So much of modern work is now done on personal computers, smartphones and tablets, and while we embrace the advances in technology and the ease with which tasks can be completed, it’s easy to forget that technology brings its own risks too.
In the last three years there’s been lots of news about data breaches affecting large companies, but the reality is that just about anybody can be targeted by a cybercriminal.
Research from the Federation of Small Businesses (FSB) shows that a staggering seven million cybercrimes are committed against smaller businesses in the UK every year – that’s 19,000 a day. On average, a cybercrime incident costs a small business victim almost £3,000 in damages, and it can take over two days for the business to be back up and running.
Cybercriminals and how they operate
Cybercriminals are foremost concerned with increasing their financial gain. They seek to do this by stealing private financial information, personal details and account login credentials, so that they can go on to commit fraud, data theft or extortion.
This can include anything from stealing a customer’s information to commit identity fraud with other services, to selling stolen credit card numbers or account profiles on the dark web for cash.
But some hackers are playing for higher stakes – if they can infiltrate a company and trick employees into thinking that a fake email comes from an actual customer, supplier, business service or a superior, then there’s a chance they can trick employees into sending huge amounts of funds to a bank account owned by the cybercriminal.
Malware, DDoS attacks and phishing emails
There are several methods cybercriminals use to attack businesses:
- Malware – a software program written by cybercriminals to steal information from a computer or network once it is initiated
- Phishing emails – fake emails that imitate customers, suppliers or services known to the individual. These emails can trick the user into opening attachments containing malware, or trick the person into clicking on a hyperlink to a fake website where the user is asked to enter their login details.
- Ransomware – a new type of malware that was used to attack the NHS in 2017. Ransomware locks computers and demands a ransom in bitcoin. If the ransom is not paid, the program deletes crucial data from the PC, or prevents the victim from using the machine again.
- DDoS attacks – Distributed Denial of Service (DDoS) attacks happen when a hacker floods a company’s website with traffic to take it offline. The true aim of the attack is often to find vulnerabilities in the website’s defences so that the cybercriminal can access the website’s database of customer information, or to gain access to the company’s internal computer network.
How to protect your business
You don’t have to wait for the bad guys to come calling – there is a lot that businesses can do to avoid becoming victims.
Here are some tips that all small businesses should follow, as recommended by the National Cyber Security Centre and FSB Cyber Protection advice line:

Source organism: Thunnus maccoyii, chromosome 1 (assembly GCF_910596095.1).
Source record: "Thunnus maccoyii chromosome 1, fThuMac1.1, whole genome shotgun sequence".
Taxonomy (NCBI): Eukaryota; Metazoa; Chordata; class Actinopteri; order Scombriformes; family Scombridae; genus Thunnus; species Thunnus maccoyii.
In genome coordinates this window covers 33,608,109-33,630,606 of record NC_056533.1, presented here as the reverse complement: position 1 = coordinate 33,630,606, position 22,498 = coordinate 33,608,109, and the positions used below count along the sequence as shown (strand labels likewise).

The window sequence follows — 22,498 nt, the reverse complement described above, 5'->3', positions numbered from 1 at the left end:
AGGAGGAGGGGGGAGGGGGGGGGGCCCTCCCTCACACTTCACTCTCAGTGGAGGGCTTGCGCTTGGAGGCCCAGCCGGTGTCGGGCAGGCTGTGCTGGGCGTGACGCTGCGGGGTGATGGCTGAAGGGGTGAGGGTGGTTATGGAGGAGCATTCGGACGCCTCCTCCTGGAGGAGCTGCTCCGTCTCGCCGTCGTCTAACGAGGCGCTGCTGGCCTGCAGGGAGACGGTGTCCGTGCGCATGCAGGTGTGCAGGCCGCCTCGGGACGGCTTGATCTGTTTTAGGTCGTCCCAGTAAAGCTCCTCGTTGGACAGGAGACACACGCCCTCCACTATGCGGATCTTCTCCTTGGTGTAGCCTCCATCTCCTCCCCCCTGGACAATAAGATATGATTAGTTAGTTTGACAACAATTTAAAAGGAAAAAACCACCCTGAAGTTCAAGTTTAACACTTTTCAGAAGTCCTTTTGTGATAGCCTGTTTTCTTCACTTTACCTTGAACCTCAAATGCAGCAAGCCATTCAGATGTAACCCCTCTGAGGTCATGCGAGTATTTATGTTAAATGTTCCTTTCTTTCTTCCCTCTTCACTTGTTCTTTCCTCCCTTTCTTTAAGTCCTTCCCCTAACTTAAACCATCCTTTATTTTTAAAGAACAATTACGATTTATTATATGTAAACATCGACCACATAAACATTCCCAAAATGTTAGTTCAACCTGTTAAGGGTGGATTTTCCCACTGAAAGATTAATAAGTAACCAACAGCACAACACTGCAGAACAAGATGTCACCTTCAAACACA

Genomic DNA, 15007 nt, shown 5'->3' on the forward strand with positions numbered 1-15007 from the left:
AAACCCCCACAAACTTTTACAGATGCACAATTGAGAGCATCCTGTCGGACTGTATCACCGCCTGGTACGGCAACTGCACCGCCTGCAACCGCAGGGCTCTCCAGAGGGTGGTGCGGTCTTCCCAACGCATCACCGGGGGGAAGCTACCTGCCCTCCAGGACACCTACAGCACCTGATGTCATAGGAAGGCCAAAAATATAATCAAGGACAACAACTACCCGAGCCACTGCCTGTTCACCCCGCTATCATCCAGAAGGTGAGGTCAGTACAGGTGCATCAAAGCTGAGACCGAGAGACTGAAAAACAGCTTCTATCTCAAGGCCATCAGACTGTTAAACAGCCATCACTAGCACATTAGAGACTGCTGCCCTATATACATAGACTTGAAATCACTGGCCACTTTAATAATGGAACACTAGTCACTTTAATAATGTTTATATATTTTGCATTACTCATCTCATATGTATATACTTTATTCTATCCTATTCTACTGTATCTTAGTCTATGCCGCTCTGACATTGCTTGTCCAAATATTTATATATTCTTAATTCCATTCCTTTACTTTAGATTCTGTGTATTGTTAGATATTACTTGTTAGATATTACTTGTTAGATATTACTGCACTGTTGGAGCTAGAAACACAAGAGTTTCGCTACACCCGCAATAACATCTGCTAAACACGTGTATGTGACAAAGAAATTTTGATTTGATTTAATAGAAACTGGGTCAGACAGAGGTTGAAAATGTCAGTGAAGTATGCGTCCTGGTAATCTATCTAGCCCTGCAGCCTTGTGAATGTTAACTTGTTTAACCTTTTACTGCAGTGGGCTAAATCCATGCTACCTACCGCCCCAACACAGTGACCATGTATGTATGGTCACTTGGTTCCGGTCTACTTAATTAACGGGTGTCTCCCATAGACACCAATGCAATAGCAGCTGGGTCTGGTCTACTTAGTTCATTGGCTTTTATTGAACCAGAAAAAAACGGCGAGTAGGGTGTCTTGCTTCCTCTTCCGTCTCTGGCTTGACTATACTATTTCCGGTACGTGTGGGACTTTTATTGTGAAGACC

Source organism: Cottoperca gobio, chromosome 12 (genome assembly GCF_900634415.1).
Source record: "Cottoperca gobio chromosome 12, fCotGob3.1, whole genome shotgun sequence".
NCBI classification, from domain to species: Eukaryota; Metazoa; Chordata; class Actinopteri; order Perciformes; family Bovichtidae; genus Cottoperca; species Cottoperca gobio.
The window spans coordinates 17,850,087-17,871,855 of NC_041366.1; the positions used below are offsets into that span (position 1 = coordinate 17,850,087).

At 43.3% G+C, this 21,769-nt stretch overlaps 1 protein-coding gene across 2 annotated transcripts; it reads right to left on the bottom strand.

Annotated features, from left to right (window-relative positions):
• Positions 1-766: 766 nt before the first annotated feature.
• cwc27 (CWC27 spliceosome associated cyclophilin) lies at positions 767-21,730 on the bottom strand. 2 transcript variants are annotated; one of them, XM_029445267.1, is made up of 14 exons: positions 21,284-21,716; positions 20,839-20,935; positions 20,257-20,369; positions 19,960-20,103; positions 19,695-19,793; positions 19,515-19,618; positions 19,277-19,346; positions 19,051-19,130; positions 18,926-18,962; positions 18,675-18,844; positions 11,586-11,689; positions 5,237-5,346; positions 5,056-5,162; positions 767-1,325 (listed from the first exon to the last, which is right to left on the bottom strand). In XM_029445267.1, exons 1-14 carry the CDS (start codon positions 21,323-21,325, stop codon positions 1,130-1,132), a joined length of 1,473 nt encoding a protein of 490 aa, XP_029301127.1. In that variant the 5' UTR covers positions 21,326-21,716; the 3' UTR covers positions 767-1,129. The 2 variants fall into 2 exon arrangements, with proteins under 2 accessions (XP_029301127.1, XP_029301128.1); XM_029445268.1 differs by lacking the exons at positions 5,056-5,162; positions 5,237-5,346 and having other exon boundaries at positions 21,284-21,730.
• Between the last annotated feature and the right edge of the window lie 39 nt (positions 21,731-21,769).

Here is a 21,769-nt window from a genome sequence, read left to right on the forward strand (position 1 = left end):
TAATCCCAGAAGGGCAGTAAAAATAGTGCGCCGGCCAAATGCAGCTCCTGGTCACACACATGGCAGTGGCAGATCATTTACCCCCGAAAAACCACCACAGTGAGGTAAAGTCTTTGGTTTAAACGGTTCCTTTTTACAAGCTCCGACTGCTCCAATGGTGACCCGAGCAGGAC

- Back up all your data
Make sure that all important information pertaining to your business – such as customer details, quotes, orders, payment details, document templates, financial records – is backed up safely and regularly, so that it can be restored in an emergency.
A key tip is to make sure that the backup is stored in a secure place that other employees cannot access, and that the backup device is not connected to any computer or network. A good place to store backups is the cloud.
- Use passwords to protect your data
Make sure you switch on password protection on all devices, and use two-factor authentication on all user accounts where you are given the option.
- Keep all computers updated
It’s crucial that you make sure all IT equipment (computers, servers, smartphones, tablets) is kept up to date with the latest software updates. It’s good to set all your equipment to automatically update when patches come available.
- Install antivirus software and firewalls
Ensure all PCs have antivirus software installed and always on, and that your internet router and servers have firewalls installed.
- Prevent your staff from installing dodgy software
All PCs, smartphones and tablets should only contain software and apps from reputable services you work with, or manufacturer-approved app stores. Staff should be prevented from downloading any third party software from unknown sources, which might contain malware. A good way to do this is to remove admin privileges from their user accounts.
- Educate your employees about phishing scams
You can’t stop cybercriminals from sending phishing emails, but you can educate your staff to spot the signs. As a rule of thumb, employees should be suspicious of any emails that are not directly addressed to them, and avoid opening email attachments in emails from an unknown origin.
A good pointer to remember is: Are you expecting an email from someone? If an invoice comes through from a supplier for a service that you haven’t had, it’s probably a scam. It’s also a good idea to look at the email address that the email orginated from – is it the same domain as the service you use?
And in particular, if an email is ever sent to the finance department requesting a transfer of funds, the employees concerned should always check in person with the superior who sent them the email.
FSB members have access to a data and cyber advice line run by cyber security experts, along with basic cyber insurance of up to £10,000 cover for third party claims - covering legal liability for damages and costs following a claim brought against them for a cyber attack, data breach or e-media issues such as libel, slander and defamation.